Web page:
Phoebe Chan, Executive, Newgate Communications
As we mark this year’s International Women’s Day, even though the benefits of equal-representation are clear, we still live in a corporate world where women are squeezed into just 25% of decision-making positions. One of the reasons the gender parity movement faces resistance is that the message is often misinterpreted as a zero-sum game, that women gain while men lose. But really it was never about having anyone taking others’ share of the pie; it is about having men's and women's voices equally valued so that we work together to create greater value.
The pursuit of more female business leaders is more than just good PR. Instead, it is an initiative to truly embrace the co-existence of femininity and traditionally prominent masculinity in the corporate world. A diverse workplace and leadership team forces us to confront our own biases that we may have been previously blind to and make better decisions.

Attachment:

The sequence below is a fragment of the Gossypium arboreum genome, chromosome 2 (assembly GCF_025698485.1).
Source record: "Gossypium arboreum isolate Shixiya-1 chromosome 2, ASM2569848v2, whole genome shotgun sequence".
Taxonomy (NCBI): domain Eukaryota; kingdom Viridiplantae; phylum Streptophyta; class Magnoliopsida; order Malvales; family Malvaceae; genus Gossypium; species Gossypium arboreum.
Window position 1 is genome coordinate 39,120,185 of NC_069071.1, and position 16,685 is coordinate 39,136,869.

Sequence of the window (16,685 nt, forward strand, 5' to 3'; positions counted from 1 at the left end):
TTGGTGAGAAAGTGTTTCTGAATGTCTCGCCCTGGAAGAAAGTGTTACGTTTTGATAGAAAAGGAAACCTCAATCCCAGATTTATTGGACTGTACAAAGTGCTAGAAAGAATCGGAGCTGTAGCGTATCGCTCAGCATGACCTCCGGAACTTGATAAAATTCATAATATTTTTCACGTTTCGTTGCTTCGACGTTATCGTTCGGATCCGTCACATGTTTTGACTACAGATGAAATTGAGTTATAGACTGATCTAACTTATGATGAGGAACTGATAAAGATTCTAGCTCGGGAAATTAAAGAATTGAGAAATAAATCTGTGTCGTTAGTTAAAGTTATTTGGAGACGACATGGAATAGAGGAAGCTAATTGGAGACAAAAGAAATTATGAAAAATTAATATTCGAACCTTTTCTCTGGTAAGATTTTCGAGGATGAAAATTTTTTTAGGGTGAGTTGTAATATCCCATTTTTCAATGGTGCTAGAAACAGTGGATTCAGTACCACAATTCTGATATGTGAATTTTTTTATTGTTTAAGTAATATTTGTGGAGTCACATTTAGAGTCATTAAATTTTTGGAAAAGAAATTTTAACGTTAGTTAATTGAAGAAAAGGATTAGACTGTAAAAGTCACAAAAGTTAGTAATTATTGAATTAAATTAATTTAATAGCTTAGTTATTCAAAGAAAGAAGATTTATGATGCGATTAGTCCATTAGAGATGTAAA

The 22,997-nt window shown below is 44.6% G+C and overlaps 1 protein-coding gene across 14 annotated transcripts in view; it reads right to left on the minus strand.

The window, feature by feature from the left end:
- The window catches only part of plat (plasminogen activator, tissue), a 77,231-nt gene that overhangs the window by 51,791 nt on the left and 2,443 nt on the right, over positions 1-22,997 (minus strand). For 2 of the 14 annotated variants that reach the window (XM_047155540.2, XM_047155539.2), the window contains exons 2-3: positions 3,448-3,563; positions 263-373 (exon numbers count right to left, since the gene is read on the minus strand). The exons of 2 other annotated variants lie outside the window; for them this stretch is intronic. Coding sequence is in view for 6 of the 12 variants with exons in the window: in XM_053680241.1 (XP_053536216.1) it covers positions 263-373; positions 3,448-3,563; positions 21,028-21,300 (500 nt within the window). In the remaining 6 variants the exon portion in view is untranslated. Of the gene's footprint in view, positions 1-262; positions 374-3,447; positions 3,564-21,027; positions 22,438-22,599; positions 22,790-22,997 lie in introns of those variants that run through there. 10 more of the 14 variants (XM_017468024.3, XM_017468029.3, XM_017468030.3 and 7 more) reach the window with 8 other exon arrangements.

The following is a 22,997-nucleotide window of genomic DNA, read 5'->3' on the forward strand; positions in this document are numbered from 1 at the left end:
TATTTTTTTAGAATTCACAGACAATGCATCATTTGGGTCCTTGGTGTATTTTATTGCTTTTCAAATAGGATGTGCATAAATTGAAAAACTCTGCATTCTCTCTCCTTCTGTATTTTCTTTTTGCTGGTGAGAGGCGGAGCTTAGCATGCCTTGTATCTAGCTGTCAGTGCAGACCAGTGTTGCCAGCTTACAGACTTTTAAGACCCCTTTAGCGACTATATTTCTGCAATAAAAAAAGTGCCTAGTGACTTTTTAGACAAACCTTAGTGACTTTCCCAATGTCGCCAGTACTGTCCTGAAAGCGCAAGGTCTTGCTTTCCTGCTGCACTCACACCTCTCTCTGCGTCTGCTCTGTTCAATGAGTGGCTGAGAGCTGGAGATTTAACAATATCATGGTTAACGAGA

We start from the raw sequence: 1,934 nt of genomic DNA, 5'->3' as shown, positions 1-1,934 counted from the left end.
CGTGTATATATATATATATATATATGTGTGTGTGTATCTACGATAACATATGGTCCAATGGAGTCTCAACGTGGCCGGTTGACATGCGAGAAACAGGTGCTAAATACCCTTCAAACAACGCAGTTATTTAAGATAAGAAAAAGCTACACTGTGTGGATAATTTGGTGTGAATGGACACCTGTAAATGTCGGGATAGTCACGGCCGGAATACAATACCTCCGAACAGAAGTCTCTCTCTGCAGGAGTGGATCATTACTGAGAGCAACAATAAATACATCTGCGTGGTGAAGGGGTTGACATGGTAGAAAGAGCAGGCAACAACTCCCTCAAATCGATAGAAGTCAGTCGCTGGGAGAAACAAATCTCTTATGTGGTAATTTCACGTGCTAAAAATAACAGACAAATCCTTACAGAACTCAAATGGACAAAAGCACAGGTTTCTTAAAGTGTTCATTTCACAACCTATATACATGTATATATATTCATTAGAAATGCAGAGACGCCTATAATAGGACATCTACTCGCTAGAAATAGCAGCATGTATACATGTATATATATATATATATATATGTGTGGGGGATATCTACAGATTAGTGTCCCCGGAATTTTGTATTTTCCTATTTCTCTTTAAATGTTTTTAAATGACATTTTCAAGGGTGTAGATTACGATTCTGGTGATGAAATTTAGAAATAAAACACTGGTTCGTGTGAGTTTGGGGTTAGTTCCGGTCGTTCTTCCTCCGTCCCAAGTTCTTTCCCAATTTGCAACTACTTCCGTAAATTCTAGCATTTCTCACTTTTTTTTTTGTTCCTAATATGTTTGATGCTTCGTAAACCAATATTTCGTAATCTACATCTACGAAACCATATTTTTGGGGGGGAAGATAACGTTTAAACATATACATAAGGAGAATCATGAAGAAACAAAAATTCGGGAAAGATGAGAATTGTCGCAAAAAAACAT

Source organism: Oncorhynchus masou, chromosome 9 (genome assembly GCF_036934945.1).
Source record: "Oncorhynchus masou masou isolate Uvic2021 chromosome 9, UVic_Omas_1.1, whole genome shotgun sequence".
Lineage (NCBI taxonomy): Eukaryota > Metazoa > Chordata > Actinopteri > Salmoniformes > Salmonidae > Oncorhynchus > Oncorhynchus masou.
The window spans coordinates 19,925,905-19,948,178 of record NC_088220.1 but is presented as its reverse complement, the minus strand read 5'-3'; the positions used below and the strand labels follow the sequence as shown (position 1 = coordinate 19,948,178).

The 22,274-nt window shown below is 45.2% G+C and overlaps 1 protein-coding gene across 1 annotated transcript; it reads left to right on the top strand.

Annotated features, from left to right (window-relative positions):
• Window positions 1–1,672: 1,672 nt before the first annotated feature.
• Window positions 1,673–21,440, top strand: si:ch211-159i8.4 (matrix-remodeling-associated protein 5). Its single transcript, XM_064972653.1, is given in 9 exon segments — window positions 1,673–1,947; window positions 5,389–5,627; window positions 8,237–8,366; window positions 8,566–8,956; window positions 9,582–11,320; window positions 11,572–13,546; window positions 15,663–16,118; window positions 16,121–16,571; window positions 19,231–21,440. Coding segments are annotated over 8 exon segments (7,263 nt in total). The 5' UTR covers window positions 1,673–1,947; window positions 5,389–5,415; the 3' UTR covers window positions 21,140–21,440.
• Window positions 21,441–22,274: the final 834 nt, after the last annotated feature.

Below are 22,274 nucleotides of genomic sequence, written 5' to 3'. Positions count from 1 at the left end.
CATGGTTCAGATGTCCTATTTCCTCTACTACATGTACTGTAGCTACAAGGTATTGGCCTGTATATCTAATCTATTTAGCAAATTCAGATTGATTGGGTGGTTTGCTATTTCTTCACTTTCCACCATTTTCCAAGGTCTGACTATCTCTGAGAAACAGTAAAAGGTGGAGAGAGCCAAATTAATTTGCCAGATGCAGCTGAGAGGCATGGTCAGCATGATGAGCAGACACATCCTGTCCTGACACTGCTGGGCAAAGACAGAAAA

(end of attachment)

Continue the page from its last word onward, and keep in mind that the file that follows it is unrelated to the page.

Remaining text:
Female leaders serve as important role models for younger women, opening the door for their advancement into the next generation of leaders. More importantly, women are naturally empathetic, which enables them to become successful leaders as they often have a deep understanding of what drives and motivates people, and how to nurture talents to their greatest potential.
But leadership traits are by no means binary. The movement beyond gender equality is the acceptance of heterogeneity to break our traditional stereotype of what a "strong leader" should look like. It is time for masculine traits in women and feminine traits in men to be celebrated and viewed through the prism of leadership as opposed to gender. Only then can we fully unlock the value of leadership.
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